It was a warm night in 1995. The windows of our marked Mini Metro ‘panda’ car were down as we cruised the busy inner city streets looking for trouble. I was sat in the passenger seat. I was still a ‘probby’ – my two years as a probationary Police Constable were not yet up and I was not eligible to drive.
It was about 8pm and home time was in sight; my shift was due to finish at 10pm.
“Anyone to deal with a Domestic?” said the crackly voice over the aging police radio.
I’d been in the police a year, I was keen to get involved in anything that I could, though this was the first time I’d heard anyone use the word ‘Domestic’ before – naively, I had no idea what it meant.
“Shall we do that?” I asked the driver of the car, Brian, eagerly.
Brian was in his early fifties, slightly overweight and looked about as smart as a sack of spuds that had been dragged across the warehouse floor.
Brian always had a fag hanging from his mouth and one behind his ear for when that one was no good anymore. He was an ‘old sweat’. I was posted with Brian a lot. My Supervising Sergeant’s words were, ‘He’s there to pull you back from jumping head first into things you don’t have a clue about’.
Brian’s reply was: “We can do it, but, it’s not really a crime – it’s probably just a couple arguing in their house and neighbours have rung the police. You’re not gonna’ get a body out of it sunshine…”
All said with a roll-up fag stuck to his bottom lip.
‘A body’ was an arrest; a prisoner – we were judged on the number of people we arrested.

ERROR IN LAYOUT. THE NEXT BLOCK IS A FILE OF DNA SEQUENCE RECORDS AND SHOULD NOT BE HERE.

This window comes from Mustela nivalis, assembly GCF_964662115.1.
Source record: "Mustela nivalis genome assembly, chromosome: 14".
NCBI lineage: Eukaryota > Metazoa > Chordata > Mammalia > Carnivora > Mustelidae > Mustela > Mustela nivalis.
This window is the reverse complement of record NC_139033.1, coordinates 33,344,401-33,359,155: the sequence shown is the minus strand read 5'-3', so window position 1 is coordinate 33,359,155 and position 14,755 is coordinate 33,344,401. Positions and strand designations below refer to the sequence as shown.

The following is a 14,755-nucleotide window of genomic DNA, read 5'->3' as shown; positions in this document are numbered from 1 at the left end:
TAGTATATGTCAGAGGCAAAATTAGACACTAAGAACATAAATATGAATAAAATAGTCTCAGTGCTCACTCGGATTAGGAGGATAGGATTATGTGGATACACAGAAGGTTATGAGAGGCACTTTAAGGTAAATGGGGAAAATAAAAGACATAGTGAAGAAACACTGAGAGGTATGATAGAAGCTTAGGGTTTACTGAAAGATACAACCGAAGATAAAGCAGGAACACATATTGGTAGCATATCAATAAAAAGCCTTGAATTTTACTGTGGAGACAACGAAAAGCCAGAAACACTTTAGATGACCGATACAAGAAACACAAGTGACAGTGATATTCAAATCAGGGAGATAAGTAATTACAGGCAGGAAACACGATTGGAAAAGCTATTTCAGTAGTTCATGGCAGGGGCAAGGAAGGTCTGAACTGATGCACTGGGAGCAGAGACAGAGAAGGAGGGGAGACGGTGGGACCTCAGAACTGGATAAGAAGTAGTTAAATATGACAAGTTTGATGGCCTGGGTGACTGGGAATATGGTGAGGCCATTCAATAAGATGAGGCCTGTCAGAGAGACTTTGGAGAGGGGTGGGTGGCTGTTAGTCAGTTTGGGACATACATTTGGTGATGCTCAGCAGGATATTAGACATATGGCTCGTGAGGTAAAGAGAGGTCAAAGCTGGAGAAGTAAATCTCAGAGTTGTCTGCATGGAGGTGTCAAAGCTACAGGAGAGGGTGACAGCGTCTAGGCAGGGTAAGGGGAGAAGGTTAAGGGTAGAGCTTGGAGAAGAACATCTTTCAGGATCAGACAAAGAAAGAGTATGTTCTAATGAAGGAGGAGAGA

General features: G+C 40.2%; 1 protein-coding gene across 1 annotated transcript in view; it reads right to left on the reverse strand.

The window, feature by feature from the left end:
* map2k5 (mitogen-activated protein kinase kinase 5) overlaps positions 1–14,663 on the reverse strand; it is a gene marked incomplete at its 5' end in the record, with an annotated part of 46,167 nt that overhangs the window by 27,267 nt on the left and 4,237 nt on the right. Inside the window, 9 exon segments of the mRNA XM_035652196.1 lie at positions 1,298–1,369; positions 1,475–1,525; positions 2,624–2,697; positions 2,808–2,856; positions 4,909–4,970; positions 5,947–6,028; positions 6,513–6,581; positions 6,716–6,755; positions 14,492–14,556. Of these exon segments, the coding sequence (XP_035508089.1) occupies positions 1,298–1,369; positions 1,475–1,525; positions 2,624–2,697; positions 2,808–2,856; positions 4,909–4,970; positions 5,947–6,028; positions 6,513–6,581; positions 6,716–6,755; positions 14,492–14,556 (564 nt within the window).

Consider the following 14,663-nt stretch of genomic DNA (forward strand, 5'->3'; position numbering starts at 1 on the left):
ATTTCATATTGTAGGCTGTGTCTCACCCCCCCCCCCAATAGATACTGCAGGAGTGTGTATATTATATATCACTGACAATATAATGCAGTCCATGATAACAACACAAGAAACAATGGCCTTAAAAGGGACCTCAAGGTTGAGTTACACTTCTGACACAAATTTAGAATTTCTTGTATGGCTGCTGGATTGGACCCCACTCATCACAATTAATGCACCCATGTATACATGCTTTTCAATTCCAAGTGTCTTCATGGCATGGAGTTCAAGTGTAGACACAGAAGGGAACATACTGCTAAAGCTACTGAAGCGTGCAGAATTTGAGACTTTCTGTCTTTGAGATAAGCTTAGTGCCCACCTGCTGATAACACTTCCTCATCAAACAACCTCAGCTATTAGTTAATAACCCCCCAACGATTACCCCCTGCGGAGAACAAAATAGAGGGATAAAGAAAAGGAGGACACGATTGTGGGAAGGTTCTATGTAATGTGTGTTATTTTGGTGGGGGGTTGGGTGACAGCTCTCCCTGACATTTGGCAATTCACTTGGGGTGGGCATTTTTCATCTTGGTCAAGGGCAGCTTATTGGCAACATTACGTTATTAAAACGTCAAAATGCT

“I’m really surprised they put it out on the radio really. Bloody domestics, we’re not social workers!” Brian continued.
“We’re not doing anything else though Brian, are we?” I said.
I wanted to experience exactly what a ‘Domestic’ was.
After a bit of wrangling, Brian eventually agreed that I could accept the call. We slowly made our way there. No blue lights or fast driving. It was just a ‘bloody domestic’ after all.
I walked up the gravel driveway of the large detached house to find a very distressed female standing outside the front door.
“He’s threatening to hit me, I didn’t know what else to do,” she blurted out, tears rolling down her cheeks and snot running from her nose. She was a smartly dressed, thirty-something woman.
“Has he actually hit you love?” Brian asked as he stepped in front of me and took the lead.
“Not yet, but he will, he always does, he’s always doing it…” she said between sobs.
Brian sighed loudly and went to his radio. “Can we have a WPC to this domestic call please. No crime has taken place, but there is a female who is very upset,” he said dismissively down the radio.
An hour later the woman had been talked out of reporting any crime at all and we had all shared a cup of tea with a man who had been threatening to hit her and had most probably done so in the past.
It was all wrong.
Yet, that was the way the Met did business in 1995. It was okay to beat your wife; that wasn’t considered a crime; even though it was. Women were called ‘love’ by police officers with fags hanging out of their mouths; we called upon WPCs (Women Police Constables) to calm them down and basically talk them out of reporting crimes. WPCs dealt with distressed females and children. Men did the real work. Women knew their place. That was the way things worked.
Culturally disgusting, abhorrent and outrageous.
I’m pleased to say that if you are now the victim of domestic abuse or violence at home – you should get a prompt and proper service from the police and they will treat you with courtesy and respect. The likes of Brian no longer exist; there is no such term as a WPC anymore; the police service is almost 50% female and no distinction is made between male and female officers.
There are many people who complain about the way the police is changing. It’s always been changing; it evolves.
But…not all change is bad.